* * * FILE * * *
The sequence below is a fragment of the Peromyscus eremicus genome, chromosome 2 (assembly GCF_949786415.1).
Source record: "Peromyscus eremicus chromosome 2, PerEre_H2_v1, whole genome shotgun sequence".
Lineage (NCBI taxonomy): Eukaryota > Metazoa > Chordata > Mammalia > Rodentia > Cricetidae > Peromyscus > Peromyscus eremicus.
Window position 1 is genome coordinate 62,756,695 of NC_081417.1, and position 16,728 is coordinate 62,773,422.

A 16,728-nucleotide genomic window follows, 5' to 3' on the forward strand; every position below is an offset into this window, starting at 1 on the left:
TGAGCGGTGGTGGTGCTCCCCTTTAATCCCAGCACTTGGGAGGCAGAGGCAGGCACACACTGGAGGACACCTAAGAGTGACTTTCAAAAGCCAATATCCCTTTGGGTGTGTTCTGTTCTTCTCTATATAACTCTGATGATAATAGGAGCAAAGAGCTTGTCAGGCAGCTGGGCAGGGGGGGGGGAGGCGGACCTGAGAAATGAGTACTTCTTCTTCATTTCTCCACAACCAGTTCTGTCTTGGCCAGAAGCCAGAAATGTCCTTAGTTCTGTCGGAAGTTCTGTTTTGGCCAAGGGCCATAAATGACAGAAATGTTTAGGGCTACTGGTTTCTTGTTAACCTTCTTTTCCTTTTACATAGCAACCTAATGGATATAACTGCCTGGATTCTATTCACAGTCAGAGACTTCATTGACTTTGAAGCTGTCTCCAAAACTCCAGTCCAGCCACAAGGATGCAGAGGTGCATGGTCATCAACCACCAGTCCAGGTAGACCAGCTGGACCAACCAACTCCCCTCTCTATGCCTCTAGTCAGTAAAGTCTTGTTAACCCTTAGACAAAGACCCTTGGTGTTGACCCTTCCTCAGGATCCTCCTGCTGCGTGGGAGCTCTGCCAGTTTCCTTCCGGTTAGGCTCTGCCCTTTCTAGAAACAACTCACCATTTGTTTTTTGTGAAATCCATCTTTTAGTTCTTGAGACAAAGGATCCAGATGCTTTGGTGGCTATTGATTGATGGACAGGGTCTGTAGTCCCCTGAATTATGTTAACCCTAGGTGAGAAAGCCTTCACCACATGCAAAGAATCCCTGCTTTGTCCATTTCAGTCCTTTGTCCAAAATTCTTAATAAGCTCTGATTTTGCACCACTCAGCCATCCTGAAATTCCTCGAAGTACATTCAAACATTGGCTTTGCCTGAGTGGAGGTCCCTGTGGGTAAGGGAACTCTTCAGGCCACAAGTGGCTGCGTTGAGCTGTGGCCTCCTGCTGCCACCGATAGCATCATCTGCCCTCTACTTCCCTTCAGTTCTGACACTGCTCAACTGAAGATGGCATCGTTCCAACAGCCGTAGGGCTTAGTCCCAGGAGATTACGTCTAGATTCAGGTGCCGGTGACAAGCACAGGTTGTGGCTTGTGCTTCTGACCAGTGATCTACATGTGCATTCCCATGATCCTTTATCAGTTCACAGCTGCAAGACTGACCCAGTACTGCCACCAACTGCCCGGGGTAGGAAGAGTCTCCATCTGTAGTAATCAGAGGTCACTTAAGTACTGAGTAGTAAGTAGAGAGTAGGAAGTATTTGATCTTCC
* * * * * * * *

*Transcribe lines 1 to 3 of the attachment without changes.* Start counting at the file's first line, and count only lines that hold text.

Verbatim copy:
The sequence below is a fragment of the Peromyscus eremicus genome, chromosome 2 (assembly GCF_949786415.1).
Source record: "Peromyscus eremicus chromosome 2, PerEre_H2_v1, whole genome shotgun sequence".
Lineage (NCBI taxonomy): Eukaryota > Metazoa > Chordata > Mammalia > Rodentia > Cricetidae > Peromyscus > Peromyscus eremicus.